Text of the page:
US Ambassador’s Visit

22 07 2010

It’s not every day you get to see the US Ambassador to a country, but that’s what happened to us last Friday, when he came up to San Fernando to do a groundbreaking for the City’s new septage treatment facility.

If you’ve never dealt with an occasion like this, and you probably haven’t, let me impress upon you how big of a shitshow such high-level visits are. When the first email announcing his intention to visit came through our inboxes a month or so earlier, we didn’t too much of it and thought it would be a fairly small event. Yeah right! I’d estimate that literally *hundreds* of hours were spent by my colleagues in the City preparing for this visit, which, I should emphasize, was scheduled to last only ONE HOUR and actually only lasted about 35 MINUTES!!

They had to prepare a schedule down to the second, they had to prepare a big map of the area laying out a route for the Ambassador’s vehicle to follow, they had to arrange police and army presence, they had to turn an empty field into a big and fancily-decorated stage, they had to get him gifts of a specific value so that he could give a similar value gift in return (which actually never happened, after all that), they had to invite anyone and everyone and arrange their transport details, and on and on and on, all while having to continually go back and forth with USAID (the project funders) and the US Embassy to approve every minute detail.

I’ll admit though, the actual day of the event was pretty exciting. The visit was supposed to be from 9:30 to 10:30 at the future septage treatment facility site, so we arrived out there around 8:00 to settle all final preparations. The Mayor, Councillors, Congressman, former Mayor, Rotarians, Provincial Government Department Heads, Media, etc. etc. all started showing up around 9:15. My job in the event was to lay garlands over the arriving guests, which were made of old tarpaulins (i.e. the ubiquitous banners here that are hung to announce pretty much any event that occurs in the City), while Firth had the job of escorting said guests to their seats (though none of them actually wanted to sit down and so that fell through pretty quickly!).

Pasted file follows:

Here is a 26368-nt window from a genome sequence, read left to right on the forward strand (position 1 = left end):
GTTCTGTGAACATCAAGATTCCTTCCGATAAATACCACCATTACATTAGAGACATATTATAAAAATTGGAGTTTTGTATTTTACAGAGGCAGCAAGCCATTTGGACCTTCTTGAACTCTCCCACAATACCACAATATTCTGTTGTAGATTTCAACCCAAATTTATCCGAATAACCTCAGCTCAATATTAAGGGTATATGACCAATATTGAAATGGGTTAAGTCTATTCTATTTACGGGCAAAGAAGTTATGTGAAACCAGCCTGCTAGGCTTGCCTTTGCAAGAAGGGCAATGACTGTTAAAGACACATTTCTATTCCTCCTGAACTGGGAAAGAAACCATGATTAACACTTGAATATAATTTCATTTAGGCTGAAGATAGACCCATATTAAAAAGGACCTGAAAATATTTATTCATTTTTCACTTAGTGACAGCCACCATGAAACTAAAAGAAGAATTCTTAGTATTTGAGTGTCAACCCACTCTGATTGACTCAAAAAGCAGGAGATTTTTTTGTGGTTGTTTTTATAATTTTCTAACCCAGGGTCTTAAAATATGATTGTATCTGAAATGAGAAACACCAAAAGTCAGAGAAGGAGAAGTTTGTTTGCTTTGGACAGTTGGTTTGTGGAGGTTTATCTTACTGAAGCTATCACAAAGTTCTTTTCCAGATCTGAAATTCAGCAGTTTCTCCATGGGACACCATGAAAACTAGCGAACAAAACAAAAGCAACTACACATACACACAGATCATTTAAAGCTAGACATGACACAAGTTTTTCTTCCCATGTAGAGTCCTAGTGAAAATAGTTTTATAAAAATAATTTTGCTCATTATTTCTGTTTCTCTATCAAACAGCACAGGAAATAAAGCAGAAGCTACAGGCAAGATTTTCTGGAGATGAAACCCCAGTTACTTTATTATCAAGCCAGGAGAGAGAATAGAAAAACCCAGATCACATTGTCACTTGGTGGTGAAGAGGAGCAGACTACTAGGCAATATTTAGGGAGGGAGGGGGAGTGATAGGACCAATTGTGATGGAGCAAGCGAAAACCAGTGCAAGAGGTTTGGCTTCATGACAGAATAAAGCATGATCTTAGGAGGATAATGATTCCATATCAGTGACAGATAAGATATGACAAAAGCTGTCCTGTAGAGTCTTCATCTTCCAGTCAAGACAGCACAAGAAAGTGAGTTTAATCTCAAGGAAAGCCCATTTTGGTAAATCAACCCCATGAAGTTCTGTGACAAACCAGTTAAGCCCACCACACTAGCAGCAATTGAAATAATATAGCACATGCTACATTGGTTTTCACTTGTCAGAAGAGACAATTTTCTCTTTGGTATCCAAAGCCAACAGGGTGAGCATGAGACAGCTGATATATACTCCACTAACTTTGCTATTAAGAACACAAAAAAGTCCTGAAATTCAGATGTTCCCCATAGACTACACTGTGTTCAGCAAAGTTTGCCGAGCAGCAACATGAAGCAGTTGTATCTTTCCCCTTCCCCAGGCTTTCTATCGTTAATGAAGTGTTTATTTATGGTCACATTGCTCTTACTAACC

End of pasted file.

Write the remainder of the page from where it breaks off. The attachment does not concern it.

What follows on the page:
9:30 came and went, everyone had arrived, but still no Ambassador. So much for our carefully timed schedule.. He finally arrived at about 9:55, with a convoy of security SUVs and him in a big van that all came racing down to the meeting area, upon which we all swarmed the area around his van while his security guards piled out and simultaneously swarmed the area. Then the Ambassador, the Chief of USAID, the US Embassy’s Director of Promotions or something like that, and the Embassy ‘Control Officer’ (i.e. the timekeeper of said events) all piled out, engaged hasty greetings, and were ushered to a ribbon cutting for the site, then immediately ushered to the stage. All the necessary City dignitaries gave their speeches (which we had also stressed about earlier, as most of them are the types that like to talk longer than allocated!), followed by the Ambassador. He exchanged the usual pleasantries, commented on the importance of our project, and was then ushered to the area we had set for the groundbreaking. The dignitaries all shovelled a bit of soil into a hole, and then, after a quick media interview, they were gone as fast as they had arrived – precisely at 10:30, meaning that even though they had shown up over 25 minutes late to a one hour event, they still left at the designated time – so all our preparations were actually for a 35 minute event instead!!

Its too bad it was so short, as the Ambassador seemed like a nice guy, whose job I’m pretty envious of! I would’ve loved if it was more casual and we could have gone out for lunch or something, but alas, that’s U.S.-style security for you I guess!

Check out the pics!




2 responses

24 07 2010
Dennis Weber

Hi Julian:

Havn’t commented in awhile, but felt the need to say once again, what a great idea your blog is. Keep it up, as it allows us back here to see and feel apart of what you are experiencing, and with great envy I must say. The pictures are great. Love the scenery, and the shots of historic buildings etc. More of you please. I agree with your snopsis of their birthday party custom. Really good idea for birthday parties here. We should copy them for sure. I enjoy your writing style. Witty and informative. Be good, be safe, and we look forward to hearing and seeing more posts from you.

26 07 2010

Thanks Dennis! Glad to hear you’re enjoying it! It’s too bad I won’t be able to see you this year when you come to Vancouver, but hopefully next time!

Best regards and warm wishes!


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